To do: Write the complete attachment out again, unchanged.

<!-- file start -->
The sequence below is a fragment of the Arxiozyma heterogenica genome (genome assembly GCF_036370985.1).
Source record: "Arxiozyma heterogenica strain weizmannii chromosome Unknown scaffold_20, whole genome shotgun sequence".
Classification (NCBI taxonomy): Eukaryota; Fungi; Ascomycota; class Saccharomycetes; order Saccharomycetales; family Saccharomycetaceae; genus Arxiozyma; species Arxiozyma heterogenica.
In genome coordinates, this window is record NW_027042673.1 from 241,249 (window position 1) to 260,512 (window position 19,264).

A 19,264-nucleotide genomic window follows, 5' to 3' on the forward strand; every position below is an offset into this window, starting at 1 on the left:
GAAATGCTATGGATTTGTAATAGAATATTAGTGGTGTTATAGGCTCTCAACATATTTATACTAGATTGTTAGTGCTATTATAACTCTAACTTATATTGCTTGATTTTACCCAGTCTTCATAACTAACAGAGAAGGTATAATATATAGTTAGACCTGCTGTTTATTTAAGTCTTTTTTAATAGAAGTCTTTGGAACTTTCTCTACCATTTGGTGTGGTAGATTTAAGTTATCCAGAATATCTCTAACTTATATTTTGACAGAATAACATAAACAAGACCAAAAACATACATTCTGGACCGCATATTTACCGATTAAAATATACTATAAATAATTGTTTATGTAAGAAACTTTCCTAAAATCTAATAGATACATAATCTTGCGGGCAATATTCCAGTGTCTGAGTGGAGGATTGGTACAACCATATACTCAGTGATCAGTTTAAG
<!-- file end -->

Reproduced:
The sequence below is a fragment of the Arxiozyma heterogenica genome (genome assembly GCF_036370985.1).
Source record: "Arxiozyma heterogenica strain weizmannii chromosome Unknown scaffold_20, whole genome shotgun sequence".
Classification (NCBI taxonomy): Eukaryota; Fungi; Ascomycota; class Saccharomycetes; order Saccharomycetales; family Saccharomycetaceae; genus Arxiozyma; species Arxiozyma heterogenica.
In genome coordinates, this window is record NW_027042673.1 from 241,249 (window position 1) to 260,512 (window position 19,264).

A 19,264-nucleotide genomic window follows, 5' to 3' on the forward strand; every position below is an offset into this window, starting at 1 on the left:
GAAATGCTATGGATTTGTAATAGAATATTAGTGGTGTTATAGGCTCTCAACATATTTATACTAGATTGTTAGTGCTATTATAACTCTAACTTATATTGCTTGATTTTACCCAGTCTTCATAACTAACAGAGAAGGTATAATATATAGTTAGACCTGCTGTTTATTTAAGTCTTTTTTAATAGAAGTCTTTGGAACTTTCTCTACCATTTGGTGTGGTAGATTTAAGTTATCCAGAATATCTCTAACTTATATTTTGACAGAATAACATAAACAAGACCAAAAACATACATTCTGGACCGCATATTTACCGATTAAAATATACTATAAATAATTGTTTATGTAAGAAACTTTCCTAAAATCTAATAGATACATAATCTTGCGGGCAATATTCCAGTGTCTGAGTGGAGGATTGGTACAACCATATACTCAGTGATCAGTTTAAG